DOMA Reversal Could Have Election Implications

July 16, 2010 10:42

“President Obama has two choices: lose the gays, or lose the House,” Michael Rogers, a Washington-based activist, said, “At least that’s how many leaders in the gay community see it.”

The Americano

The aftermath of the overturning of the Defense of Marriage Act by a judge in Boston, Mass., could influence the outcome of November’s midterm elections.

Last Thursday, Judge Joseph Tauro ruled in two separate cases that the Defense of Marriage Act (DOMA) violates the 10th Amendment, which enumerates states’ rights, and the Equal Protection Clause.

Reaction to the ruling was mixed.

Gay rights groups heralded the ruling as a step forward in the fight to put homosexual and heterosexual couples on the same legal ground.

Nancy Gill, the main plaintiff in one of the cases, said, “I’m so happy I can’t even put it into words.”

Andrea Lafferty, executive director of the Traditional Values Coalition, said the ruling was an act of “judicial activism” and called Tauro a “rogue judge.”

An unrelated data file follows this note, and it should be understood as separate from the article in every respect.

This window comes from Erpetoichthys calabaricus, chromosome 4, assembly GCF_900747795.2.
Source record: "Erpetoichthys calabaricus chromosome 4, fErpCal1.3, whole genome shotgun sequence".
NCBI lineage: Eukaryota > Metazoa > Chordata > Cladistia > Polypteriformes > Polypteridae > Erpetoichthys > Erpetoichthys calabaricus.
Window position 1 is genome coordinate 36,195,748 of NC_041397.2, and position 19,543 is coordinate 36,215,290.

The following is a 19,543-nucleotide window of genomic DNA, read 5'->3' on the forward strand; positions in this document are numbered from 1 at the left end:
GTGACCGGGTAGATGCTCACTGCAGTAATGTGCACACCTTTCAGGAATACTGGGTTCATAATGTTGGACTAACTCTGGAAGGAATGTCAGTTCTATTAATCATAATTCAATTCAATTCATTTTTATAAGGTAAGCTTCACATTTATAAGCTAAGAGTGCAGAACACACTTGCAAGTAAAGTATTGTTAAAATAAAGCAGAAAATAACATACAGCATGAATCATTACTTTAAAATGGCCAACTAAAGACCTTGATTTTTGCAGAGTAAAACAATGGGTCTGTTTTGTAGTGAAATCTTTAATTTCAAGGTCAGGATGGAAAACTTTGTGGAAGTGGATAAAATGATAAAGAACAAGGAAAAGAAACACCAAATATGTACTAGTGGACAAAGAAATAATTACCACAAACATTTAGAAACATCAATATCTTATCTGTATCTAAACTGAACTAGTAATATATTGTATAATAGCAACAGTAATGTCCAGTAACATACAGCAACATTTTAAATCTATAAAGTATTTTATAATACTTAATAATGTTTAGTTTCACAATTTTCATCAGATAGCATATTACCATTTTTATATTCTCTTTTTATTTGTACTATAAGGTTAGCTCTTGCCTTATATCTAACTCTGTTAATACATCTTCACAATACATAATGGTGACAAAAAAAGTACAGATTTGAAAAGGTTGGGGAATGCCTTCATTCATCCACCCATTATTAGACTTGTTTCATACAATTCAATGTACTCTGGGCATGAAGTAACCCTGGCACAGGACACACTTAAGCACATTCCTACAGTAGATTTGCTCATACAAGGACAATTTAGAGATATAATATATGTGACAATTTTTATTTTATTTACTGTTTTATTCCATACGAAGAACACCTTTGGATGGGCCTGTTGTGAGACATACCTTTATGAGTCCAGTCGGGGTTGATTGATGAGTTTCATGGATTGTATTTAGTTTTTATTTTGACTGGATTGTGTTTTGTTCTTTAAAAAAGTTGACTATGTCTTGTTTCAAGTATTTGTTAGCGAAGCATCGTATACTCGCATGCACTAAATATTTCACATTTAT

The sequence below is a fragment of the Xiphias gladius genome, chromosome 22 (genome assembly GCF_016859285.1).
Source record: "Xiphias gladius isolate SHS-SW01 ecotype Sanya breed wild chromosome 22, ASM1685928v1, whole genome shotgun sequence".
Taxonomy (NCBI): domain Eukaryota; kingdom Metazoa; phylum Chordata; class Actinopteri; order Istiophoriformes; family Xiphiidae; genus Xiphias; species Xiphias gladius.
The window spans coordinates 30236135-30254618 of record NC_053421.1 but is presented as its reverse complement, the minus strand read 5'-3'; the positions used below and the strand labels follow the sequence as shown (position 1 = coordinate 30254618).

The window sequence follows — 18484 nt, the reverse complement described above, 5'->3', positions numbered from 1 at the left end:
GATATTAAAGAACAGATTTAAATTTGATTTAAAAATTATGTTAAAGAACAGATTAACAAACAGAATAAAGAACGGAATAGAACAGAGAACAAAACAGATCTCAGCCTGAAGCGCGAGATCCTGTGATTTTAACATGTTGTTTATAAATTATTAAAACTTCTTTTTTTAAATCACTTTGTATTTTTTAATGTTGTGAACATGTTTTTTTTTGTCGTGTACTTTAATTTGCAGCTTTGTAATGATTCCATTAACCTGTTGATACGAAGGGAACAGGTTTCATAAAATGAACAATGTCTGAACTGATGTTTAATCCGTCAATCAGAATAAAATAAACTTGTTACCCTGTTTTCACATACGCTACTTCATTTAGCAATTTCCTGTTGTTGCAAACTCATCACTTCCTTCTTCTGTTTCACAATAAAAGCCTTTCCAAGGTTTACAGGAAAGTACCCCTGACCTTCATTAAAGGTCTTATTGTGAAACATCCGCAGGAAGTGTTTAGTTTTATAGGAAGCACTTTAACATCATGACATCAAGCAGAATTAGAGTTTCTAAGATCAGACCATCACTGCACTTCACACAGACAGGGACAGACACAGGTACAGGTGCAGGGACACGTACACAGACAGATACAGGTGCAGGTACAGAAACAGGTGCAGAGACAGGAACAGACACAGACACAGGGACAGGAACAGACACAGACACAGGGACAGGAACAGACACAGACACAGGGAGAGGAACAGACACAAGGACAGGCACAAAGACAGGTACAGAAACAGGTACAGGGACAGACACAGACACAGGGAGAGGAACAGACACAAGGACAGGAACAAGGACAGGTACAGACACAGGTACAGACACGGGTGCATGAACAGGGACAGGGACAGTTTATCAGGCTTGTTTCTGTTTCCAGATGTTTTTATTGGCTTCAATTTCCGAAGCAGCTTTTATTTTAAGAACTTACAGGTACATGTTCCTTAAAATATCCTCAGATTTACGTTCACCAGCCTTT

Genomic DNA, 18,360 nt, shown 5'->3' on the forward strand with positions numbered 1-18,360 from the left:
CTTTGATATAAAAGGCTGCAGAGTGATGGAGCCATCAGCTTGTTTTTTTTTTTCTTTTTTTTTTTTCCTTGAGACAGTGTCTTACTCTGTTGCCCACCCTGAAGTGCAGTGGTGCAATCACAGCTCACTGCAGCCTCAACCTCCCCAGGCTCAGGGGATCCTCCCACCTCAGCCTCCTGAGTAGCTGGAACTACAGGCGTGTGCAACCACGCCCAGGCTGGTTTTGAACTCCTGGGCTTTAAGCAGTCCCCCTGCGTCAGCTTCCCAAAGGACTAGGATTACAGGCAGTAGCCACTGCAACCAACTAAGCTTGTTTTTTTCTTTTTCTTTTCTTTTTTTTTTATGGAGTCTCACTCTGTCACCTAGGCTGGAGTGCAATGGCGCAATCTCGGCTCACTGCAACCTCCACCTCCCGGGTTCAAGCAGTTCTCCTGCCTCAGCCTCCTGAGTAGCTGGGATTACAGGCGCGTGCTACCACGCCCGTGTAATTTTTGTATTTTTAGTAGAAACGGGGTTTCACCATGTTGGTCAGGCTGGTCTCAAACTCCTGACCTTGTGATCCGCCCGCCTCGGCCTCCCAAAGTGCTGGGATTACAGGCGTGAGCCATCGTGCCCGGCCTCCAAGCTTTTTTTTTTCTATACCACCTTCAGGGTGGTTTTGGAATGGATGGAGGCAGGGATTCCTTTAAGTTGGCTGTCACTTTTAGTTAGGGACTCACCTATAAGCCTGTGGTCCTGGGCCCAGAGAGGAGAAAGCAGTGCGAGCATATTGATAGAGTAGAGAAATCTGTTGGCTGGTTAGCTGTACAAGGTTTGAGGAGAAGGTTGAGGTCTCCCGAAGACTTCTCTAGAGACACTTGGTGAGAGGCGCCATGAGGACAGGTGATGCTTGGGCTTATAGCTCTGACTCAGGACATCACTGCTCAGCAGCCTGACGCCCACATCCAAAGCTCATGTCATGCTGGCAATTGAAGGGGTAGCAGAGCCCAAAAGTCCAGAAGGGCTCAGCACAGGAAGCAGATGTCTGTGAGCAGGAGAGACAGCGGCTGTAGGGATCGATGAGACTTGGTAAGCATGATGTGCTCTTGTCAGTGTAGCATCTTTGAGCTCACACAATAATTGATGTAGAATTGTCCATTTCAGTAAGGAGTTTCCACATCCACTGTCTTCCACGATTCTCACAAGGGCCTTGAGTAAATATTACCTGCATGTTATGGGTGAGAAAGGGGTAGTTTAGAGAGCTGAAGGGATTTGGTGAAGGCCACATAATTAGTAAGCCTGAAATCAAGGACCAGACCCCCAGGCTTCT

“We can’t allow the lowest common denominator states, like Massachusetts, to set standards for the country,” Lafferty said.

Tom McClusky, senior vice president of the conservative Family Research Council, said President Barack Obama’s administration presented a “deliberately weak legal defense of DOMA.”

A key factor in the scope of the case’s effects will be determined by if or how the Obama administration will appeal the ruling. Representatives of the administration have publicly said Obama would like to see DOMA repealed.

Kent Greenfield, a professor at Boston College and a constitutional law expert, said, “One thing that’s going to be really interesting to watch is whether the Obama administration appeals or not.”

Greenfield said the impact of the case could spread greatly if a court with broader jurisdiction hears the appeal and affirms Tauro’s ruling. The First Circuit, which includes Rhode Island, Maine and New Hampshire in addition to Massachusetts, would hear an appeal of the case.

The decision of whether or not to appeal is a double-edged sword for the Obama administration. If they appeal the ruling, they risk losing the support and funding of the homosexual community, the majority of which votes Democratic. If they support the ruling, many believe that would give Republicans a political weapon to use against Democrats in November’s midterm elections.


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